Ultimately, this book is about conservation and the environment. Based on his years of exploration and hours underwater, no person had more experience in how how changing world has affected the seas and the rest of the earth that Jacques Cousteau. He writes of visiting places where he explored via scuba, then returning many years later to see the coral gone, the sea life receded, the sea floor picked over. In a chapter titles “Saccage” he describes the phenomena:
Saccage begins where life began: In the nurseries of the sea. Life thrives in three parts of the ocean: the surface waters, penetrated by sunlight, where plant life blooms; the bottom, where organic detritus settles and the area in which these two life-nurturing factors combine, the continental shelf….These waters – just one half of 1 percent of the total ocean space – support 90 percent of all marine life….It is precisely on these coastlines where saccageurs wreck their havoc. Construction companies dredge for sand and gravel, scraping away Posidonia and fish hatchlings, shaving the bottom like a bald man’ pate…
In the subsequent chapter “Catch as catch can”, the fishing industries quota and protected waters policies come under Cousteau’s logical and emotional scrutiny. He explains who the boundless supply of fish from the oceans is being illogically and wastefully fished out, with the following facts:
- “Fish provides on average only 5 percent of all protein humans consume daily”;
- “While it takes only 15 pounds of grass to produce 1 pound of beef, the ocean must supply some 1,000 pounds of plant life to feed all the creatures that will ultimately feed 1 pound of tuna”;
- “If we really wanted to feed the world with fish, then why do we throw so much fish away? Officials say that each year fisherman toss some 5 million tons of fish – more than 550 tons an hour – back into the sea to make room on their ships for the catch that will bring them the highest prices”;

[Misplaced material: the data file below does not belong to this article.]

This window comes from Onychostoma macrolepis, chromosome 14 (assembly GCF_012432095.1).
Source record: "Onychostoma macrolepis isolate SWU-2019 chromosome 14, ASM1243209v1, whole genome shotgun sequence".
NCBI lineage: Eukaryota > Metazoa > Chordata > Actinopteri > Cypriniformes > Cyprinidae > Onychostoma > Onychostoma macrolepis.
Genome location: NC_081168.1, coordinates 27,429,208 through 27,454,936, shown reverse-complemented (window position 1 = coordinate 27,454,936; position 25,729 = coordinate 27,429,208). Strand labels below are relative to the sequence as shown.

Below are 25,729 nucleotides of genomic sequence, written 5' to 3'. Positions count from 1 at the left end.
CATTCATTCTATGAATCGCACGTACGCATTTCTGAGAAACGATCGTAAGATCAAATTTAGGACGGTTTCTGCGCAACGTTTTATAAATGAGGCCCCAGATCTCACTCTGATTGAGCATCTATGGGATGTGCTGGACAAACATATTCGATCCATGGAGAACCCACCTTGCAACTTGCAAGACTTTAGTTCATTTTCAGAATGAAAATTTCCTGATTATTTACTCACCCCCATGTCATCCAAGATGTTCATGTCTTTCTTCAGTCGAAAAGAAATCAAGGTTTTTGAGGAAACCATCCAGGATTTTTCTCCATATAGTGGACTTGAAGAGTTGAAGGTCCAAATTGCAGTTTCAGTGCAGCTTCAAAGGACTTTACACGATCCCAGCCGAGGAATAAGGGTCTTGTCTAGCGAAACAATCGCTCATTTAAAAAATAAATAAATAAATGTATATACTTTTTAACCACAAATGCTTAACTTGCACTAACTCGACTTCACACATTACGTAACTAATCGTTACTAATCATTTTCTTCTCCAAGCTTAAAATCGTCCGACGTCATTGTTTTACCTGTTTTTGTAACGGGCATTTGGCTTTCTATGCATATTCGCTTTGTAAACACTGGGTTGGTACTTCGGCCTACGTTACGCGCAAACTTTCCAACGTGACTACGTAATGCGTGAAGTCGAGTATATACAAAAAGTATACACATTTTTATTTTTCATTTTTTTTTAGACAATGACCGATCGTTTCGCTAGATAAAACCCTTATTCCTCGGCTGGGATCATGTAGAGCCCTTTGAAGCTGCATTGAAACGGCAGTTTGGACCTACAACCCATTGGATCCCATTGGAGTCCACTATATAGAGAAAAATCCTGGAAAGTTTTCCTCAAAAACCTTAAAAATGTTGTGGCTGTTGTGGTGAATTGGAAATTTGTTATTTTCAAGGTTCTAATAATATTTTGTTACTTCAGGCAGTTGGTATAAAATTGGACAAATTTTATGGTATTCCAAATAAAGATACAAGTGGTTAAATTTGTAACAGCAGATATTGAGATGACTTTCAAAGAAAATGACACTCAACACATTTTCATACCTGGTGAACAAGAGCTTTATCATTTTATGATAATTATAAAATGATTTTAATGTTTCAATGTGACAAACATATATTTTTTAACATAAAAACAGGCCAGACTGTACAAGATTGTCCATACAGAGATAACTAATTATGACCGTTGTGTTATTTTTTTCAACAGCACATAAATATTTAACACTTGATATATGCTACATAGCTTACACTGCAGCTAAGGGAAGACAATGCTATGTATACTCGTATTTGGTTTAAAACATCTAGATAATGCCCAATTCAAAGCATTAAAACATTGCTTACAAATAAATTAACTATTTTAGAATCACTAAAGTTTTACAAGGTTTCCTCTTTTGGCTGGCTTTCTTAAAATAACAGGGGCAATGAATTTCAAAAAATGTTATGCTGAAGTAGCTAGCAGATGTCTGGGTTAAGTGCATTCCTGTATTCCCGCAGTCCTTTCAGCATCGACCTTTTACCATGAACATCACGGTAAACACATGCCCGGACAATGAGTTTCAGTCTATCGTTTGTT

- “If we really wanted to feed the world with fish, then why do we feed so much fish to our livestock? Pigs and chickens eat more than one third of the world catch”;
- “If we really wanted to feed the hungry world with fish, then why have industrialized nations depleted the waters of the hungry world?”
- “Fishing does not, nor has it ever, undergirded the economy.”
He provides some recommendations to the failing fisheries strategy towards the end of this chapter.
Cousteau relates his views on nuclear power and his own personal fight against disposal of nuclear waste in the Med in the chapter entitled “The Hot Peace: Nuclear Weapons and Nuclear Energy.” Cousteau protested against nuclear energy in France with General DeGaulle, and details not only the proliferation of nuclear weapons and nuclear power but also his arguments against their quick, widespread and sometimes secret deployment.
The last two chapters are Cousteau’s imagination and plea about life, his summation of what he sees man inflicting on the environment and upon himself; he imagines a hoped for “Life in a Billion Years” and describes his sense of wonder and awe at “The Miracle of Life” in the final chapter.
The book is brought up to date in the Epilogue by Ms. Schiefelbein, cataloging some of the events in the ten years since the books writing (the book was published in France shortly after Cousteau’s death).
While the topic of man’s impact on the environment is a tired one, Jacques Cousteau’s unique place in the history of exploration of the world and the sea makes this treatise on conservation required reading.